When you visit any areas producing wine, the things you remember most are not necessarily the WINE. The experiences enjoyed while visiting wineries, looking at the wonderful scenery, and taking in the local cuisine, remain in your fond memories for years. This year, we planned well enough ahead to get some great private tastings and hands-on and up-close-and-personal visits. I highlight just of few of them here:
Krupp Bothers/Stagecoach Vineyard
Our guide, Dan, picked us up for the morning’s adventure at the Soda Canyon Deli on the Silverado Trail. Dan drove up Soda Canyon Road to the Stagecoach Vineyard in a 4WD SUV. Soon, we learned why. The drive up to the top of the estate required a rugged off-road type of vehicle. But the drive up the dusty trail rewarded us with spectacular views of the Stag’s Leap AVA and vineyards.
Occupying parts of the Atlas Peak and Pritchard Hill AVAs, Stagecoach Vineyard is nearly large enough to be its own AVA (600 acres planted!) The terrior varies with differing types of soil, mesoclimates, and elevations, thus allowing for the growth of many varietals on the property including: Chardonnay, Syrah, Cabernet Sauvignon, Merlot, and others.
Dan provided us with a very good lunch from the Soda Canyon Deli as we enjoyed a few of the current releases from Krupp Brothers. The Krupp Brothers 2013 Chardonnay is a winner ($65) as is the 2012 Synchrony blend ($135) and 2010 Veraison Cabernet Sauvignon ($85).
Call ahead and reserve the full experience with lunch and tastings inside of the vineyard!
Robert Biale Vineyards
I just love it when I get to meet the winemaker. By chance, I got a rare opportunity to meet Robert Biale while visiting his tasting room in Oak Knoll. He told us about the family vineyard nearby this location and that his family grew Zinfandel and has stayed with it throughout the years.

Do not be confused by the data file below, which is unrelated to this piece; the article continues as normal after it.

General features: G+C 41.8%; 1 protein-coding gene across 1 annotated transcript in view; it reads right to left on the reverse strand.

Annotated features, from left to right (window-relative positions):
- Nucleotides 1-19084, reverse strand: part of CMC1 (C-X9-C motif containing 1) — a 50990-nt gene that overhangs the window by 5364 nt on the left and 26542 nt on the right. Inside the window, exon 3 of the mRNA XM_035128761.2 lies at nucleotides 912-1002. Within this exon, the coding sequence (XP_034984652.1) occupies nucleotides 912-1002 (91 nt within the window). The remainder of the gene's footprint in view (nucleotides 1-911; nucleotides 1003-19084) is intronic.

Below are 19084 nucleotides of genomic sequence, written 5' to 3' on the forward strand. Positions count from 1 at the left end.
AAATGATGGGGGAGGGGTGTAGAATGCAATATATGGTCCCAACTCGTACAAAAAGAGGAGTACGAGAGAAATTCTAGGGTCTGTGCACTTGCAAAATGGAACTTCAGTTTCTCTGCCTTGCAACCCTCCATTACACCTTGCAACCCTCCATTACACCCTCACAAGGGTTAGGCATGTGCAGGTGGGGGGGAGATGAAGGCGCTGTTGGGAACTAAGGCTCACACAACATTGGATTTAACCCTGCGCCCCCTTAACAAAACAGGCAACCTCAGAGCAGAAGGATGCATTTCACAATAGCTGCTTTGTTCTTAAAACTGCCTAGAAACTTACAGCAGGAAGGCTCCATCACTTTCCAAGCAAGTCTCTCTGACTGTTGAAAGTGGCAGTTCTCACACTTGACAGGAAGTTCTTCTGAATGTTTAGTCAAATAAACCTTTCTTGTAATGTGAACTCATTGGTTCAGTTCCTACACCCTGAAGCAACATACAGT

I asked him to comment on the current vintage and the growing season (2016). He said he will have to work for this vintage, but it will be good. This seems to be the consensus throughout all of Napa.
As a special treat, we were allowed to taste a few rarities from small case production lots including: Founding Fathers’ Zinfandel 2014 ($32), Limerick Lane Zinfandel – Russian River 2014 ($62, vines circa 1910), and his estate Sangiovese ($45, planted 1935).
You can’t really call ahead and plan a meeting with Mr. Biale, but give it a try and see if he’s there. He’s a great winemaker and he loves to talk about wines.
No appointment, end of day. Not really expecting the red carpet, but we still got it. Having only tasted (and loved) the Trilogy blend, we were allowed to taste the single vineyard Cabernet Sauvignon wines blended into the Trilogy.
It was very tough deciding between these lovely Cabs, but try as we might, we made a decision, a consensus. 1. Wild Boar 2013 ($125) – edged out #2 by a nose.
Very interesting notes of smoky BBQ, cocoa. Exciting mid palette, a bit wild, I really dig it!
2. Out of Sight 2013 ($125) – more herbaceous and a bit softer. Long finish, perhaps the best of the singles to put in the blend as it offers maturity and finish.
3. St. Helena Rennie 2013 ($150)
Pricey, but offers bold sage and rosemary notes. Very neat strong Cab but still soft tannin throughout.